The enterprise of writing the history of human rights has become a widespread activity only in the past decade. Lynn Hunt’s Inventing Human Rights is its most prominent result so far, identifying the Enlightenment and the age of democratic revolutions as the moment when the cause was born. Yet if human rights history is now chic, it is also confused. A few months ago the president of the main American professional association of historians announced to all students of the past–whatever the place and time and subject of their research–that they “are all historians of human rights.” But what could such a claim possibly mean?
The most troubling shortcoming of the contemporary attempt to give human rights a history is that it distorts the past to suit the present. And in this gambit, it is late, fatally late: The current wave of human rights history is the tardy fruit of the fashion of human rights in politics, and contributors to the genre clearly set out to provide backstories to the vogue of human rights just a few years ago, when they exercised a literally millennial appeal. But the vine withered as the fruit ripened. The sad fact is that historiography has not caught up with history, and even the professionals–especially the professionals–are still providing the prologue to Clinton-era idealism.
The shift in political debate has been impossible to miss. Even those who retain an investment in human rights cannot treat them as an unquestionable good, mainly because the America that once seemed to many enthusiasts to be the prospective servant of universality abroad all too quickly became the America pursuing low-minded imperial ambitions in high-minded humanitarian tones. The effect on human rights as a public language and political cause has been staggering, and it is not yet clear whether they can recover.
If radical apostasy is the sign that times have changed, then the ideological journey of the writer David Rieff provides the most spectacular evidence. Once a paladin of human rights–and a champion of American humanitarian intervention–Rieff has now turned on the politics he once embraced. For Rieff, human rights, far from the universal panacea he and writers such as Michael Ignatieff and Samantha Power once considered them, now stand revealed as an ideology perfectly designed to cloak the “military humanism” of empire. Agree with him or not, Rieff’s evolution shows that Communism is not the only god that can fail.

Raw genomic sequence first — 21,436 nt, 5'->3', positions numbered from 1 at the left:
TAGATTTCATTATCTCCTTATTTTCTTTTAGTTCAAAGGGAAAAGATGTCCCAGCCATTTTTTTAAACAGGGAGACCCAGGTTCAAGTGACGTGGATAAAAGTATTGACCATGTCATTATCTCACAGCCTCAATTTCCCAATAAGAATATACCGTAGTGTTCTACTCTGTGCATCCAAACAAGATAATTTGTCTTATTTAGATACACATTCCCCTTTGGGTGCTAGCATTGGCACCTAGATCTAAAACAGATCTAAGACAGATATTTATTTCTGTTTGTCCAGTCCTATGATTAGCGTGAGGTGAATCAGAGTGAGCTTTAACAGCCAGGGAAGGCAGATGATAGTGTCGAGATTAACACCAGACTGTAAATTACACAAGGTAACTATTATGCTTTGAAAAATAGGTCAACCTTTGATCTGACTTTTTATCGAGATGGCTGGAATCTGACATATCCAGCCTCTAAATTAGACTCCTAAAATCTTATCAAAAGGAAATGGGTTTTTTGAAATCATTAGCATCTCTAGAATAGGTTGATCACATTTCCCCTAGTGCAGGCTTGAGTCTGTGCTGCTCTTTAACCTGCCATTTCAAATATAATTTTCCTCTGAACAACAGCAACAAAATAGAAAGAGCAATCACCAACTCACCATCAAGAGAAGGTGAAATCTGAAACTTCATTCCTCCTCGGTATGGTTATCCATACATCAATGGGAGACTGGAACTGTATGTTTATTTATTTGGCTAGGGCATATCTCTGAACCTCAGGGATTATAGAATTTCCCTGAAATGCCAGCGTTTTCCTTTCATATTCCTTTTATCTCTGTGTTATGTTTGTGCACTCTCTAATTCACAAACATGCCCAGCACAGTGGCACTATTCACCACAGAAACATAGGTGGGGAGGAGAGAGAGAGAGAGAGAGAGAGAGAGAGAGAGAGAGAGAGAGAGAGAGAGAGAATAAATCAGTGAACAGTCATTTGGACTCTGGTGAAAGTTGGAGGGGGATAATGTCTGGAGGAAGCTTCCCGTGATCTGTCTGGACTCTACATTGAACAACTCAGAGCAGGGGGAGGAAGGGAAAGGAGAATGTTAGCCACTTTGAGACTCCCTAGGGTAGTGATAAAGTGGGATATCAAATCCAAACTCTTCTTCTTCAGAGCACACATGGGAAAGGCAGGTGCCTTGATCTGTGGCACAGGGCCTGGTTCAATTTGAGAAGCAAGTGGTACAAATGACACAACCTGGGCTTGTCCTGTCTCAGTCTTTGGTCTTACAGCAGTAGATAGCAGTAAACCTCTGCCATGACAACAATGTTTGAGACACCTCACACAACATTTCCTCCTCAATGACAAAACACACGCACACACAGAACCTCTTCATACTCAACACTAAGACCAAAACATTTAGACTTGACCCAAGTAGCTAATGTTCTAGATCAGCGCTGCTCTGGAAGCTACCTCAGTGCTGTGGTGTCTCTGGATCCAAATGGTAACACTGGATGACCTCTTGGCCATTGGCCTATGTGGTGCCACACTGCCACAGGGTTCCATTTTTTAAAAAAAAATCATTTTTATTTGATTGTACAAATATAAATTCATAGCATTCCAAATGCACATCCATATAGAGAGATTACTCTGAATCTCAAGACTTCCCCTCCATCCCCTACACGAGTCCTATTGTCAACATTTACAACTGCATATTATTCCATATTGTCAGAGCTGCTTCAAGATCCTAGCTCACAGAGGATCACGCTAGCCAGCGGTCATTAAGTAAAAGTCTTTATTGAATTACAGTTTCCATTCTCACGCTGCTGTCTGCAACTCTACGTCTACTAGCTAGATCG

The conversion of Tony Judt has been less radical but more interesting. He made his name excoriating French left-wing intellectuals for their failure to champion rights–a failure he saw as rooted in their nation’s revolutionary tradition, especially when measured against Anglo-American political wisdom. Rights have an “extrapolitical status,” he wrote thirteen years ago, diagnosing as French pathology the error of making them “an object of suspicion.” Now he says that universalistic invocations of rights often mask particular interests–and never more so than in America’s current wars–even though he once chastised opponents of rights who took this very position. Formerly treating them as an intellectual talisman, Judt now complains in passing about “the abstract universalism of ‘rights’–and uncompromising ethical stands taken against malign regimes in their name.” He warns that such abstractions can all too easily lead those who invoke them to “readily mistake the US president’s myopic rigidity for their own moral rectitude.” Of course, Judt still understands himself to be a committed liberal intellectual, at a time when he thinks practically all other liberals have disappeared. But not just the world has changed; he has too, and most strikingly in his acknowledgment that his old standard can hallow many causes.